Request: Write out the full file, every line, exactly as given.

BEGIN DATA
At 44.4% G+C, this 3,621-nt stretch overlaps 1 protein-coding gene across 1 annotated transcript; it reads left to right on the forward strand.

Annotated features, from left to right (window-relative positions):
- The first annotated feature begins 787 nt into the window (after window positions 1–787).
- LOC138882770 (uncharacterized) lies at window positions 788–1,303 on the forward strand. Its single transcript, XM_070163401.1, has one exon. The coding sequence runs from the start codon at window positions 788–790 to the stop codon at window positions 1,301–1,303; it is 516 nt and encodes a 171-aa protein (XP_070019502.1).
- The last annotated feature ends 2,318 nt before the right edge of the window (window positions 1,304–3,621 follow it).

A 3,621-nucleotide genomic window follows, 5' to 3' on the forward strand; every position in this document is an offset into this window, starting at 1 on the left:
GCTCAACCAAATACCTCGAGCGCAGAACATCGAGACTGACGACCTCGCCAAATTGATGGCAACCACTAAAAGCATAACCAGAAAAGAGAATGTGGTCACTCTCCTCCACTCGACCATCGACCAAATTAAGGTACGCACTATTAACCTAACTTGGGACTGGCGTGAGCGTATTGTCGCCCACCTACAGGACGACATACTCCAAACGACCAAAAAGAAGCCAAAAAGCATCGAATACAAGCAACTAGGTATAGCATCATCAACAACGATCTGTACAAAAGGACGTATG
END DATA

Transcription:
At 44.4% G+C, this 3,621-nt stretch overlaps 1 protein-coding gene across 1 annotated transcript; it reads left to right on the forward strand.

Annotated features, from left to right (window-relative positions):
- The first annotated feature begins 787 nt into the window (after window positions 1–787).
- LOC138882770 (uncharacterized) lies at window positions 788–1,303 on the forward strand. Its single transcript, XM_070163401.1, has one exon. The coding sequence runs from the start codon at window positions 788–790 to the stop codon at window positions 1,301–1,303; it is 516 nt and encodes a 171-aa protein (XP_070019502.1).
- The last annotated feature ends 2,318 nt before the right edge of the window (window positions 1,304–3,621 follow it).

A 3,621-nucleotide genomic window follows, 5' to 3' on the forward strand; every position in this document is an offset into this window, starting at 1 on the left:
GCTCAACCAAATACCTCGAGCGCAGAACATCGAGACTGACGACCTCGCCAAATTGATGGCAACCACTAAAAGCATAACCAGAAAAGAGAATGTGGTCACTCTCCTCCACTCGACCATCGACCAAATTAAGGTACGCACTATTAACCTAACTTGGGACTGGCGTGAGCGTATTGTCGCCCACCTACAGGACGACATACTCCAAACGACCAAAAAGAAGCCAAAAAGCATCGAATACAAGCAACTAGGTATAGCATCATCAACAACGATCTGTACAAAAGGACGTATG